A Republican congressman yesterday suggested altering the moon’s orbit might be a solution to climate change, asking the US Forest Service if this was something they could accomplish.
“I was informed by the immediate past director of NASA that they’ve found that the moon’s orbit is changing slightly and so is the Earth’s orbit around the sun. We know there’s been significant solar flare activity,” Rep. Louie Gohmert, R-Texas said. “And so, is there anything that the National Forest Service or BLM can do to change the course of the moon’s orbit or the Earth’s orbit around the sun? Obviously, that would have profound effects on our climate.”
The question was posed to Jennifer Eberlien, an associate deputy chief of the Forest Service. during a congressional House Natural Resources Committee hearing.
Ms. Eberlien responded that she would have to get back to Gohmert.
Rep. Ted Lieu, D-Calif., offered his own solution to Gohmert on Twitter on Wednesday, suggesting that Marvel Comics’ character Captain Marvel could handle the job.
“She can alter planetary orbits with her superpowers. I’m going to work on a bipartisan resolution asking for her help,”
Rep. Gohmert’s suggestion loosely falls in the category of geoengineering, which advocates deliberating manipulation of the planet’s systems to address climate change.
In a 2020 Wired magazine article Geoengineering Is the Only Solution to Our Climate Calamities, authors Parag Khanna and Michael Ferrari figurately call for “geoengineering moon shots” to address the climate crisis.
If the Industrial Revolution and borderless capitalism are the forces that have brought us to this environmental apotheosis, then it will have to be geoengineering moon shots and scientific collaboration that buy us time to reverse the damage. Geoengineering proposals generally fall into two categories: removing carbon from the atmosphere, or shielding Earth from solar radiation.
In the past two decades, they write, only two of a couple dozen attempts to capture carbon in the sea have met with any success. The news is not much better in the field of solar engineering where there is only one viable project in the works right now— “Harvard’s Stratospheric Controlled Perturbation Experiment (SCoPEx), which plans to inject calcium carbonate particles high above the Earth to reflect some of the sun’s rays back into space, effectively simulating a volcanic explosion over a small patch of desert in the southwestern US.”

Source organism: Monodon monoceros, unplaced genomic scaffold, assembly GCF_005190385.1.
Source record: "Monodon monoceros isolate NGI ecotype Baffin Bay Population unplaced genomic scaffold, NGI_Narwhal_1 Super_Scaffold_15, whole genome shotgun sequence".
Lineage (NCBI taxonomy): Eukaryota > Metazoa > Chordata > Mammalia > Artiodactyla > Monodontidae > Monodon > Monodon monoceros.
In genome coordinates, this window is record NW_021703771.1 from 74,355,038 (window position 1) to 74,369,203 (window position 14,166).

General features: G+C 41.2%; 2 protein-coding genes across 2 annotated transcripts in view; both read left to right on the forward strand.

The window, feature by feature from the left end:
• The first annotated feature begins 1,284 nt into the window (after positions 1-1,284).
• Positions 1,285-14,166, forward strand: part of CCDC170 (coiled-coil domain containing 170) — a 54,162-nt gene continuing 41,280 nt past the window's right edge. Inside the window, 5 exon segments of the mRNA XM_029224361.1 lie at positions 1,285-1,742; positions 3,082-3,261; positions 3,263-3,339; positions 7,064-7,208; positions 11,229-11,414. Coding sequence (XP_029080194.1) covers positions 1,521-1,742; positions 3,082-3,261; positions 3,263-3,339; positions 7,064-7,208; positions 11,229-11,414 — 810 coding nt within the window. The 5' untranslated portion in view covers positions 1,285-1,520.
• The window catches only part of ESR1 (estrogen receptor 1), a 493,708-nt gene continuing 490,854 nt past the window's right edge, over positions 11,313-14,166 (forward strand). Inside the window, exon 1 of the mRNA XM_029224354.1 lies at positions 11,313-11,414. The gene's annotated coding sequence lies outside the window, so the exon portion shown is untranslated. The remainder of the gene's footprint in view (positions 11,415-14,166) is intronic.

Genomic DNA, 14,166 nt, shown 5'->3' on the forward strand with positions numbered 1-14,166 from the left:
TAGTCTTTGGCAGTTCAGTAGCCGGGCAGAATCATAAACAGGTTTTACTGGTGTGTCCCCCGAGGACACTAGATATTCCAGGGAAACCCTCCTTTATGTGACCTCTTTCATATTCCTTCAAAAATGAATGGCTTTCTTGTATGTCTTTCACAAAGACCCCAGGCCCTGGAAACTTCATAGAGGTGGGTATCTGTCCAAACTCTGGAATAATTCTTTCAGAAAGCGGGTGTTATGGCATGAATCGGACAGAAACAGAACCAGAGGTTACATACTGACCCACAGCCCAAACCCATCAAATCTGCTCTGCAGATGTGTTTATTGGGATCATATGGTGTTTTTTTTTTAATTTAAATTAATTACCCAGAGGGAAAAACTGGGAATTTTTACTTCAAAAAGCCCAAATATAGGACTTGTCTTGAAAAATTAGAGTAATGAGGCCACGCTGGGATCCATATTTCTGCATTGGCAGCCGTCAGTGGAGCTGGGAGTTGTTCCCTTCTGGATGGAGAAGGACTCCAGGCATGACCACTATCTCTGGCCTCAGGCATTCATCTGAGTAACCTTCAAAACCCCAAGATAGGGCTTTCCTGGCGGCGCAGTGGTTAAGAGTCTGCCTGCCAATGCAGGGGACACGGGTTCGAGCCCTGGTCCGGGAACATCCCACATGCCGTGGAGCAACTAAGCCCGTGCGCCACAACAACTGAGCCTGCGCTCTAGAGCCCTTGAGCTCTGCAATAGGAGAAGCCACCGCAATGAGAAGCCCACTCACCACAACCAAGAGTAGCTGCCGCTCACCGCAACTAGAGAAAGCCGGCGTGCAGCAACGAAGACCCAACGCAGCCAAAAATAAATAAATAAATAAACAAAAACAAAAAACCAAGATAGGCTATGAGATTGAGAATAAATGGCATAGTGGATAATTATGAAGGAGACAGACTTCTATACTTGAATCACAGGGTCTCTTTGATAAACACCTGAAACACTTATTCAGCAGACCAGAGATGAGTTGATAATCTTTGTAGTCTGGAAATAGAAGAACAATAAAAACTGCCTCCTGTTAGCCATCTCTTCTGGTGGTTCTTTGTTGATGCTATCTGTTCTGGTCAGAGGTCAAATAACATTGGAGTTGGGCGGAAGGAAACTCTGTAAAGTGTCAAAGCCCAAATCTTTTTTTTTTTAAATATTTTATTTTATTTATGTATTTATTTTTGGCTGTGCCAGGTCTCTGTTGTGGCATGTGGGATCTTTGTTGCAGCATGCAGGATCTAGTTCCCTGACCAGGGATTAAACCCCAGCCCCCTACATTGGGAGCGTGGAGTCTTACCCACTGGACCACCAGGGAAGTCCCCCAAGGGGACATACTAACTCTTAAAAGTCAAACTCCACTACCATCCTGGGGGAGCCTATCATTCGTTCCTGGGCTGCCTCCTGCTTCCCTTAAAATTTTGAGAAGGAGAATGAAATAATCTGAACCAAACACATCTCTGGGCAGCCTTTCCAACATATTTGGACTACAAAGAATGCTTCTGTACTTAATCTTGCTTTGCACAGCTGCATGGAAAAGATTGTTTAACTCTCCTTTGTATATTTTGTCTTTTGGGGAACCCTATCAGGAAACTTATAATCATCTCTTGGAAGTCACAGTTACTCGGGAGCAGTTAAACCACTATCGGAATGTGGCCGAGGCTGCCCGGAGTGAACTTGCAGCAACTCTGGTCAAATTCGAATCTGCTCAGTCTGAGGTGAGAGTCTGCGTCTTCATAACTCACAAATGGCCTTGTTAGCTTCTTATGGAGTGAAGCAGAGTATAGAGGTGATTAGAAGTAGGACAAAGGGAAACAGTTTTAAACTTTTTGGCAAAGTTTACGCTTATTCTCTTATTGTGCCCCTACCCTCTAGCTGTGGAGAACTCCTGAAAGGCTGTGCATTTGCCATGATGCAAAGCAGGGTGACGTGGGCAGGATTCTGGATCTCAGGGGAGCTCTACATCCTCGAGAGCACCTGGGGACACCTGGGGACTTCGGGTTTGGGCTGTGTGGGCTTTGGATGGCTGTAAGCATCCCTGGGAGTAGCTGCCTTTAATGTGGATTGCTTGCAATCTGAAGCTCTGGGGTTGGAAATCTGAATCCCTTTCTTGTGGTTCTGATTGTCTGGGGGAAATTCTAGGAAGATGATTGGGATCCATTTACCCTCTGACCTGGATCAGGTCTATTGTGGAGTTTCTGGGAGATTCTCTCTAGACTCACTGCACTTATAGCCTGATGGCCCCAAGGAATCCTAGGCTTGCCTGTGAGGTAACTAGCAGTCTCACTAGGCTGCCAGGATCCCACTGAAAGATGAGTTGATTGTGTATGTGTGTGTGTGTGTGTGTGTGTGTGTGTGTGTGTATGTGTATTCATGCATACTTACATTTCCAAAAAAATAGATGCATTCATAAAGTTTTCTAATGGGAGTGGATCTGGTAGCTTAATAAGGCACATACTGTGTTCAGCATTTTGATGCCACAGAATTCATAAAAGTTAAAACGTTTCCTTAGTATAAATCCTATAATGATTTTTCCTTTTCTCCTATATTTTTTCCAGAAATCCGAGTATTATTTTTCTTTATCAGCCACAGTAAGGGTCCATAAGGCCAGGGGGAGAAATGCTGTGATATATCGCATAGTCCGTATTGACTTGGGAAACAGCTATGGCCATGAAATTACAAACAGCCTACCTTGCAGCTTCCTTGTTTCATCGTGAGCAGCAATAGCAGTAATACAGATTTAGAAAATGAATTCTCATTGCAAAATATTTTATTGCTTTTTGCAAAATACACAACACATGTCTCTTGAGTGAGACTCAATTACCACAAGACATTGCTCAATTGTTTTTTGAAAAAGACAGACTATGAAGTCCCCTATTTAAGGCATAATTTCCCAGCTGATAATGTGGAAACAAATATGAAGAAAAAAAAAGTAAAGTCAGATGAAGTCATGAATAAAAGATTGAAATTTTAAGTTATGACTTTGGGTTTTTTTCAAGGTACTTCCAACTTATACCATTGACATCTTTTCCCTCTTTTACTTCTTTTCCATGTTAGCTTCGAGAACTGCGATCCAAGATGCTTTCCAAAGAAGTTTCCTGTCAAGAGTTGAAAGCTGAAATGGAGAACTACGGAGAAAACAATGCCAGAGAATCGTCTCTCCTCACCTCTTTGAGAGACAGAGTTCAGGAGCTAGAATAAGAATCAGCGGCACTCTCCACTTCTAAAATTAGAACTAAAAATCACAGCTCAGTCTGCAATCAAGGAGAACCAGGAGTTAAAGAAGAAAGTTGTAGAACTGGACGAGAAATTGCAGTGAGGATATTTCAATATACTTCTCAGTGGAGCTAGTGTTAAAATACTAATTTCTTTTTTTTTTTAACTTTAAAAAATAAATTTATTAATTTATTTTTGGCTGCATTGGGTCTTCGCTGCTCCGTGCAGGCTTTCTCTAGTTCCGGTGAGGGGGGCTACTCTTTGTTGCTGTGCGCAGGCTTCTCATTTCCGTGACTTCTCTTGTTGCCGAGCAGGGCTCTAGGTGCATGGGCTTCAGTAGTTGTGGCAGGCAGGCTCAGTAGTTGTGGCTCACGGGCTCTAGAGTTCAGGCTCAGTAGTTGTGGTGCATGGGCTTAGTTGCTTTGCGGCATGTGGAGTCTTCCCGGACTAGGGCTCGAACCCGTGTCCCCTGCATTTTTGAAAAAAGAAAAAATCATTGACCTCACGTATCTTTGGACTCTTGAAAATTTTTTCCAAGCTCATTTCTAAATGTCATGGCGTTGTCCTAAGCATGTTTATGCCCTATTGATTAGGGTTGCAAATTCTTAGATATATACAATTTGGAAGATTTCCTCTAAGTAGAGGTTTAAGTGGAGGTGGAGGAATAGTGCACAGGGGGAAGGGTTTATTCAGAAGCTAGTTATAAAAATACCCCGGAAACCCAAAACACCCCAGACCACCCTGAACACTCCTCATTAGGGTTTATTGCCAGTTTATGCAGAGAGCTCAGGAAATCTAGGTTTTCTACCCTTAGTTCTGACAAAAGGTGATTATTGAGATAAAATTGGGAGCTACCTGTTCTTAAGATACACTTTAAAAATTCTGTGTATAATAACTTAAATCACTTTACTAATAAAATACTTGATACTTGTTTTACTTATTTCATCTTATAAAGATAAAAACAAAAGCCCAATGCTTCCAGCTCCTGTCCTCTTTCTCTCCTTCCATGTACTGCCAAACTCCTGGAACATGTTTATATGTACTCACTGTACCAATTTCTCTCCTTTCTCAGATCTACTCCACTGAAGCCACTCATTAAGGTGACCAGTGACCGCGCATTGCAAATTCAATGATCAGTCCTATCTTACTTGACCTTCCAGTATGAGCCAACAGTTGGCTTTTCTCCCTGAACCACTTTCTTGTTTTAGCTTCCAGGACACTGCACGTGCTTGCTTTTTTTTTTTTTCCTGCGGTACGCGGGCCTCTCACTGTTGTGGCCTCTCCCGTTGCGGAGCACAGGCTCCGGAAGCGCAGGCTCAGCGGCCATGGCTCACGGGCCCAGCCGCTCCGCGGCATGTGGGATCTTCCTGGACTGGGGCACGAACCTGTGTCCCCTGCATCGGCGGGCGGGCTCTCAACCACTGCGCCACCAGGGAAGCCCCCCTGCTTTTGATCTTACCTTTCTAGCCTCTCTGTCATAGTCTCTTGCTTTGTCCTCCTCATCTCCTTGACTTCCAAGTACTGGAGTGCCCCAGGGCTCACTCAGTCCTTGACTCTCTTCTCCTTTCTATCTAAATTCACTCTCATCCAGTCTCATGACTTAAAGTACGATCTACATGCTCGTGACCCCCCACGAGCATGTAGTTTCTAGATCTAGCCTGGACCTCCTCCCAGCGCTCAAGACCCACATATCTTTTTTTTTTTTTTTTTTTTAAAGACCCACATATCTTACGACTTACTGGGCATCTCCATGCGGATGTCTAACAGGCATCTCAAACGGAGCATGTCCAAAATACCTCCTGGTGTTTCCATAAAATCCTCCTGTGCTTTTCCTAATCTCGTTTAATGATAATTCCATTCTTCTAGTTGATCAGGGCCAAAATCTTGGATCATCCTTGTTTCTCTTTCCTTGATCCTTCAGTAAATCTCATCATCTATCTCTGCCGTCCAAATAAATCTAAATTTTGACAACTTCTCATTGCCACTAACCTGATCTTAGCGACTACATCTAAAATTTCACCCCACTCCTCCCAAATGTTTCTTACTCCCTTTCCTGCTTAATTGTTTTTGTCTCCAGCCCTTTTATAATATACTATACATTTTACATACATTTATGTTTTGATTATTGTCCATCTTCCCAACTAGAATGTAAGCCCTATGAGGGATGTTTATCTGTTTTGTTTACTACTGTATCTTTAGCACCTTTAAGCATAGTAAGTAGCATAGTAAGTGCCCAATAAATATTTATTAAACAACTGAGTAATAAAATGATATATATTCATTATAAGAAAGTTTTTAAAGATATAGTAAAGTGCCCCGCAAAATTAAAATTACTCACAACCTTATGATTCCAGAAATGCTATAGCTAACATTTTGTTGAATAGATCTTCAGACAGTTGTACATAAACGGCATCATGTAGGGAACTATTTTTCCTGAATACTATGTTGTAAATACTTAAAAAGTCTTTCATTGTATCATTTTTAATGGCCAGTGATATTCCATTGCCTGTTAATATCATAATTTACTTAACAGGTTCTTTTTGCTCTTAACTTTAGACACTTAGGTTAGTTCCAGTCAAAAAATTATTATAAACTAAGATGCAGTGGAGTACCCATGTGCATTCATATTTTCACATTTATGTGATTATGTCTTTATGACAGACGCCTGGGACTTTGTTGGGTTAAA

The environmental “Manhattan Project” we need would also require pooling together the innovation and resources of Bill Gates, who has invested billions in concentrated solar power and fusion reactors, Elon Musk, who has nearly single-handedly created the supply and the demand for a commercially viable market for electric vehicles, and potentially Jeff Bezos, whose Earth Fund is directing at least $10 billion towards climate initiatives, as well as other tech visionaries and the research organizations they support. Hopefully, today’s climate protagonists are already working to launch a range of geoengineering schemes, even if they have to do so in secret, shielded from climate-change-denying politicians and interest groups masquerading in the name of democratic accountability.
The authors contend that not all geoengineering is “the stuff of Hollywood fantasy.” Carbon sinks could be created by planting billions of trees “from Canada and Russia to Brazil and China;” cloud seeding could help alleviate drought, and “ Coating fresh ice with white sand to reflect more light so it can strengthen rather than melt is another less invasive treatment for the wounded Earth. Of course, each of these approaches has its own challenges and limitations, ones that will require us to commit resources other than simply flying diplomats to summits to sign empty promises. Let us not pretend there is any other way to reduce the widening climate injustice.”
Author Avantika Goswami, in his piece Why geoengineering is still a dangerous, techno-utopian dream, notes that opponents of geoengineering, such as climate activist Naomi Klein, are leery about “taking our ecosystems even further away from self-regulation” without knowing the potential harmful impacts significant geoengineering experiments might have on the planet’s ecosystems.
And some of these consequences are already known. Solar geoengineering, for example, alters rainfall patterns that can disrupt agriculture and water supplies.
Injecting sulfate aerosols in the stratosphere above the Arctic to mimic volcano clouds, for example, can disrupt the monsoons in Asia and increase droughts, particularly in Africa, endangering food and water sources for two billion people, according to Silvia Ribeiro, the Latin America Director for ETC group.